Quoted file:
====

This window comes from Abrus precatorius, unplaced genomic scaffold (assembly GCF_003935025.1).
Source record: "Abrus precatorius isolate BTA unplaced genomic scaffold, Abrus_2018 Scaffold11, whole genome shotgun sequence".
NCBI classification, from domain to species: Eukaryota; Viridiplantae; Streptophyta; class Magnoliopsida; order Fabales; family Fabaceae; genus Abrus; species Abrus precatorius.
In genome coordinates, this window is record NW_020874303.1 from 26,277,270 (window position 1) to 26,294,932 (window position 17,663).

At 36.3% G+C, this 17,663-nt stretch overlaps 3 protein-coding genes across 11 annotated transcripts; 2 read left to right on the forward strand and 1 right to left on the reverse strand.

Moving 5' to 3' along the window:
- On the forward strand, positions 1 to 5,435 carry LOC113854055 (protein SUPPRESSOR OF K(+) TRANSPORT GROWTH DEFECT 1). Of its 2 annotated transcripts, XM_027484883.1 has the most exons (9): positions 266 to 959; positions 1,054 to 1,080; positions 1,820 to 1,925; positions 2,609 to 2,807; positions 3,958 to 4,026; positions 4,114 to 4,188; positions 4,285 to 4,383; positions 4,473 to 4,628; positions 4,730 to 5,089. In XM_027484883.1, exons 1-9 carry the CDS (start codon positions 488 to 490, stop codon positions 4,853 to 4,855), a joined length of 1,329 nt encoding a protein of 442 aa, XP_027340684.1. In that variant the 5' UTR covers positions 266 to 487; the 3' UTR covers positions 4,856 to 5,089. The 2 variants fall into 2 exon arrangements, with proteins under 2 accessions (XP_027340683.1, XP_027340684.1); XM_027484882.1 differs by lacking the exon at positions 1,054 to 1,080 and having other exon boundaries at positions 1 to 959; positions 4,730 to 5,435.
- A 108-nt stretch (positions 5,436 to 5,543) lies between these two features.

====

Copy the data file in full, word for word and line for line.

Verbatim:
This window comes from Abrus precatorius, unplaced genomic scaffold (assembly GCF_003935025.1).
Source record: "Abrus precatorius isolate BTA unplaced genomic scaffold, Abrus_2018 Scaffold11, whole genome shotgun sequence".
NCBI classification, from domain to species: Eukaryota; Viridiplantae; Streptophyta; class Magnoliopsida; order Fabales; family Fabaceae; genus Abrus; species Abrus precatorius.
In genome coordinates, this window is record NW_020874303.1 from 26,277,270 (window position 1) to 26,294,932 (window position 17,663).

At 36.3% G+C, this 17,663-nt stretch overlaps 3 protein-coding genes across 11 annotated transcripts; 2 read left to right on the forward strand and 1 right to left on the reverse strand.

Moving 5' to 3' along the window:
- On the forward strand, positions 1 to 5,435 carry LOC113854055 (protein SUPPRESSOR OF K(+) TRANSPORT GROWTH DEFECT 1). Of its 2 annotated transcripts, XM_027484883.1 has the most exons (9): positions 266 to 959; positions 1,054 to 1,080; positions 1,820 to 1,925; positions 2,609 to 2,807; positions 3,958 to 4,026; positions 4,114 to 4,188; positions 4,285 to 4,383; positions 4,473 to 4,628; positions 4,730 to 5,089. In XM_027484883.1, exons 1-9 carry the CDS (start codon positions 488 to 490, stop codon positions 4,853 to 4,855), a joined length of 1,329 nt encoding a protein of 442 aa, XP_027340684.1. In that variant the 5' UTR covers positions 266 to 487; the 3' UTR covers positions 4,856 to 5,089. The 2 variants fall into 2 exon arrangements, with proteins under 2 accessions (XP_027340683.1, XP_027340684.1); XM_027484882.1 differs by lacking the exon at positions 1,054 to 1,080 and having other exon boundaries at positions 1 to 959; positions 4,730 to 5,435.
- A 108-nt stretch (positions 5,436 to 5,543) lies between these two features.